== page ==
Language is a key component of academic life and English language happens to be the nexus for many academic stakeholders with different linguistic and socio-cultural backgrounds. This is currently the case in English as medium of instruction (EMI) lectures in many European universities (Jenkins 2011). As Mauranen (2006 p. 143) pointed out, “it is virtually impossible to separate academic culture from local culture”. As such, issues of identity, community and culture have long been concerns of English as a lingua franca (ELF) researchers (Jenkins, 2007 2011). More precisely, early research on ELF pragmatics demonstrated that successful interactions among ELF speakers appear to be characterised by the use of pragmatic strategies to achieve communicative alignment, adaptation, local accommodation and attunement (Firth 1996). Yet, more recent studies have also shown that the accommodative processes vary in its local realisations, (Pölzl & Seidlhofer 2006) shaped by different situation-specific conventions and needs. Therefore, it has been observed that some types of pragmatic strategies seem to be used more frequently than others in different ELF settings.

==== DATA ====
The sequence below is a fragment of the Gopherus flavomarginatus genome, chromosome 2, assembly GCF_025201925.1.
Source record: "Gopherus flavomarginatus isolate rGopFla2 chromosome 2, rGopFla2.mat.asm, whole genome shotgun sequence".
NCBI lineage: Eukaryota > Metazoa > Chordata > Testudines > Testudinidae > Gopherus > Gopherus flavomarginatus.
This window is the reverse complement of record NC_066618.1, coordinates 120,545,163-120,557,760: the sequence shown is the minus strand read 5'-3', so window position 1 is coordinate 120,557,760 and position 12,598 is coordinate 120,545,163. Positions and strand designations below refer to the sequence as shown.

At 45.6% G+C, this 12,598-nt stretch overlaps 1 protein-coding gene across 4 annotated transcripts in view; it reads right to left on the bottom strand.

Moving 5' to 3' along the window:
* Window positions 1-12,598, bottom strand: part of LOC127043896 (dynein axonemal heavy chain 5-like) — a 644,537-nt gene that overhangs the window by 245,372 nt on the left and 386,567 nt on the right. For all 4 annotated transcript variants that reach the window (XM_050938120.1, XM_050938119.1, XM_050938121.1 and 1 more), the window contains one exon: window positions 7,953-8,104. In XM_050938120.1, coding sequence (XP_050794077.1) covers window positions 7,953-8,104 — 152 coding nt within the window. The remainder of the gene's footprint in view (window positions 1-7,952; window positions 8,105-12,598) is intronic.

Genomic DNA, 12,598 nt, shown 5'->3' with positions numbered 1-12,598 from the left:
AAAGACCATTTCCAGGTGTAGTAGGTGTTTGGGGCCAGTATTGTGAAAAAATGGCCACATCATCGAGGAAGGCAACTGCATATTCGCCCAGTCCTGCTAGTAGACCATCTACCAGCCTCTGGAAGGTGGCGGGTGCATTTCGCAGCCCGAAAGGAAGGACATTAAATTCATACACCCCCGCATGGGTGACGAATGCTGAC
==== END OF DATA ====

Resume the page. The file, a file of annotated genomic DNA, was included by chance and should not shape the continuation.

The research presented in this paper studies the pragmatic strategies used by lecturers at the University of Zaragoza (Spain) to negotiate meaning, culture and identity in international academic contexts such as EMI lectures. It analyses the way lecturers’ local culture and identity is reflected on their teaching discourse and meaning making procecces. The EMI teaching and learning scenarios analysed in the study are considered ELF academic settings. The particular EMI lectures analysed in the study belong to two teaching programs of different disciplinary areas (the bachelor’s degree in Business Administration and Management in English and the master’s degree in Nanostructured Materials for Nanotechnology Applications). The methodology used in this study involves triangulation at two different levels: data triangulation and methodological triangulation. Three different data-sets were collected and analysed. First, a corpus of 12 recorded EMI lectures, which has been analysed from a discourse-pragmatic approach. It involves 6 Spanish-L1 lecturers and around 30 Spanish and international students per group. Secondly, a corpus of semi-structured interviews with lecturers, which provides the ethnographic insight to inform on the results obtained from the recorded lectures. Finally, a corpus of PowerPoint presentations used in the same EMI lectures recorded, which serves the purpose of establishing the linguistic interaction that both genres generate in that particular EMI lectures. Looking at the results of the study, it seems unavoidable for the lecturers in this Spanish-speaking context to use Spanish terms which refer to Spanish national concepts or to change their code unconsciously to Spanish when they are talking about something related exclusively with the Spanish and local culture, thus signaling their own cultural and multilingual identity (Klimpfinger 2009).